How, then, do we see the value of their works, since they apparently bring many to conversion, even if they are imperfect to say the least? The truth is that good works can be produced either by the Holy Spirit. Even the devil can mimic good works as well. St John wrote, “Beloved, do not believe every spirit, but test the spirits to see whether they are from God; for many false prophets have gone out into the world.” (1 Jn 4:1) Even if we do things from the wrong motives, God can make use of our good works for the conversion of many people. The devil on the other hand can also hijack our good works by tempting us to sin, as St Paul warns us. “But those who want to be rich fall into temptation and are trapped by many senseless and harmful desires that plunge people into ruin and destruction. For the love of money is a root of all kinds of evil, and in their eagerness to be rich some have wandered away from the faith and pierced themselves with many pains.” (1 Tim 6:9f) In fact, greater is their punishment, like the evil kings of Israel, for their misconduct.

St Paul has this to say about those ministers and missionaries that have selfish intent in proclaiming the gospel. “Some proclaim Christ from envy and rivalry, but others from goodwill. These proclaim Christ out of love, knowing that I have been put here for the defense of the gospel; the others proclaim Christ out of selfish ambition, not sincerely but intending to increase my suffering in my imprisonment. What does it matter? Just this, that Christ is proclaimed in every way, whether out of false motives or true; and in that I rejoice.” (Phil 1:15-18) So we should rejoice that even if they serve imperfectly with impure motives or even deliberately with selfish motives, His gospel is preached to all who have faith and they are saved not by them but by Christ.

How, then, can we avoid being hypocritical leaders who harm not just our own souls but that of others? Jesus makes it clear that we need to have a personal relationship with Him. Otherwise, He will say to you, “I have never known you; away from me, you evil man!” A personal relationship with the Lord is the key to having greater faith in Him. Out of this faith in Christ, His grace will be at work in us and through His grace, we will do good works, not to gain our salvation as such, but to express a life that is under the reign of Christ and His kingdom. We do good not to earn salvation but to cooperate with His grace to live a good life, bearing the fruits of the Holy Spirit. (cf Gal 5:22)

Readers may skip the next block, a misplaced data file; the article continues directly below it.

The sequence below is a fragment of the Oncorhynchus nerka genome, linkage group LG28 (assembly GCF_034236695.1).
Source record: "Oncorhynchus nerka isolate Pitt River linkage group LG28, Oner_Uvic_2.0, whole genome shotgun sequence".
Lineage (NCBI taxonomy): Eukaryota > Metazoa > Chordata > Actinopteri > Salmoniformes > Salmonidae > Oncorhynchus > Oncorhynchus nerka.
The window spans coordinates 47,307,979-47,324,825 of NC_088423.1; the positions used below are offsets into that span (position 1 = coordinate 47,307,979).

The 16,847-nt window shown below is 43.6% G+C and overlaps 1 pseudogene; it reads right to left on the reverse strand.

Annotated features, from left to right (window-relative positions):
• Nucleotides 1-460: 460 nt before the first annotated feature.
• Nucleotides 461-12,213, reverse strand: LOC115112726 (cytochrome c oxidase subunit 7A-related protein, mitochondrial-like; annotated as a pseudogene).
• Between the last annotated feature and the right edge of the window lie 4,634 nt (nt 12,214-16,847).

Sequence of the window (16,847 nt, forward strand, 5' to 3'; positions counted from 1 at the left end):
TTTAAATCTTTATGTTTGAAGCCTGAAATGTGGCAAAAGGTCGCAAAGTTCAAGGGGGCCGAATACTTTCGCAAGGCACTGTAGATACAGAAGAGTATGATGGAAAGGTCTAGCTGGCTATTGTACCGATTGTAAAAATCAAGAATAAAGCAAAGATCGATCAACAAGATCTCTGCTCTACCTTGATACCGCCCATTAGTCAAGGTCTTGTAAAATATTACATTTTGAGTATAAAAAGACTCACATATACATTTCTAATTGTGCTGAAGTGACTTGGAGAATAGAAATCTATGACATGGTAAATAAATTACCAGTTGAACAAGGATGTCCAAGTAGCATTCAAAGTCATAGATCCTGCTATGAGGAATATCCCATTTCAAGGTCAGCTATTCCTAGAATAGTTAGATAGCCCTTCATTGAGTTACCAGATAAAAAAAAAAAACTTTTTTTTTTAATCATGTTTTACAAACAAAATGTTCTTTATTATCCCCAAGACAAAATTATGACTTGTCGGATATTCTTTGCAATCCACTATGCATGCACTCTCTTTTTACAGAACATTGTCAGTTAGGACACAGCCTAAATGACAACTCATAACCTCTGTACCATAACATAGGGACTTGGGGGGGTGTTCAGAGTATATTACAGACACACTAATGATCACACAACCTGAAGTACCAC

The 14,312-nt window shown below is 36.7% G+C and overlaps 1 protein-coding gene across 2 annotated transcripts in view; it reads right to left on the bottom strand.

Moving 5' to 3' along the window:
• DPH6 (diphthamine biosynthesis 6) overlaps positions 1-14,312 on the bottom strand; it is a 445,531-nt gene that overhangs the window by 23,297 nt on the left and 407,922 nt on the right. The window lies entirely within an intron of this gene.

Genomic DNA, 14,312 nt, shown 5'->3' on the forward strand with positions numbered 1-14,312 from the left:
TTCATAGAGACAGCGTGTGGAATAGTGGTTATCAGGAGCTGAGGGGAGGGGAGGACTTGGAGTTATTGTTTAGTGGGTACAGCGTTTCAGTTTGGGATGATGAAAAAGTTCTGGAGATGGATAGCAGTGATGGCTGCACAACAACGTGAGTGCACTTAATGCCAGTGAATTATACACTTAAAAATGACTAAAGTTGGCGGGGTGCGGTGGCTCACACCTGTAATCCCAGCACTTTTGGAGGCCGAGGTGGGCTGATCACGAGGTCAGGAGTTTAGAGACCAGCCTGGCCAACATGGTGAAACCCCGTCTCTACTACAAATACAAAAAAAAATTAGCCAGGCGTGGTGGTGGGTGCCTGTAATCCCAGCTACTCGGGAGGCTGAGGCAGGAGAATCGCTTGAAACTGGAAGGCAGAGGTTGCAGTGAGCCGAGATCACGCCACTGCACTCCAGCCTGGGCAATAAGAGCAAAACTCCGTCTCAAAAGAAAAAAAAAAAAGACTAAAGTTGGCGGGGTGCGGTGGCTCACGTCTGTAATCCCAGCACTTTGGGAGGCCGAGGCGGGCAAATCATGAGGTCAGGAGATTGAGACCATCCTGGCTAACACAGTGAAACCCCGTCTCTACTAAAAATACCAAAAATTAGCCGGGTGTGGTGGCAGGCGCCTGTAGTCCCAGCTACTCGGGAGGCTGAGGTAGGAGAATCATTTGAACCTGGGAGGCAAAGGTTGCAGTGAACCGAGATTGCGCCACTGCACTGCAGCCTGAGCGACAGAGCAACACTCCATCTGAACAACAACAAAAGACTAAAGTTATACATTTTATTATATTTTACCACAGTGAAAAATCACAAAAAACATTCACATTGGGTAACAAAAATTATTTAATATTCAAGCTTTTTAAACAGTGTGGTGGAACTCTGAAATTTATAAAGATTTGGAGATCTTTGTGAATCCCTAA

This is what our Lord is asking of us, to build our House, that is, our lives on Him as the rock of our salvation. “Therefore, everyone who listens to these words of mine and acts on them will be like a sensible man who built his house on rock. Rain came down, floods rose, gales blew and hurled themselves against the house, and it did not fall: it was founded on rock.” When our foundation is on the love of Christ for us and our personal relationship with Him, then we will not falter in times of trials and tribulations because we know that Jesus is with us and will supply all our needs and will strengthen us.

Most of all, because God is with us, He will make use of us more powerfully for His glory because of our greater receptivity to His grace than those ministers who are insincere and living a sinful life. Whilst it is true that God can still make use of them, the power of His grace is also limited by man’s personal response to His grace. So when we live holy lives in accordance with the Word of God founded in our personal relationship with the Lord, our ministry will remain pure and powerful in the name of the Lord. This is why we read at the end of the gospel, that “his teaching made a deep impression on the people because he taught them with authority, and not like their own scribes.” Jesus did not simply teach but lived out what He taught and did good in the power of the Holy Spirit.

Written by The Most Rev William Goh, Roman Catholic Archbishop of Singapore © All Rights Reserved

Best Practices for Using the Daily Scripture Reflections
  • Encounter God through the spirit of prayer and the scripture by reflecting and praying the Word of God daily. The purpose is to bring you to prayer and to a deeper union with the Lord on the level of the heart.
  • Daily reflections when archived will lead many to accumulate all the reflections of the week and pray in one sitting. This will compromise your capacity to enter deeply into the Word of God, as the tendency is to read for knowledge rather than a prayerful reading of the Word for the purpose of developing a personal and affective relationship with the Lord.
  • It is more important to pray deeply, not read widely. The current reflections of the day would be more than sufficient for anyone who wants to pray deeply and be led into an intimacy with the Lord.

Note: You may share this reflection with someone.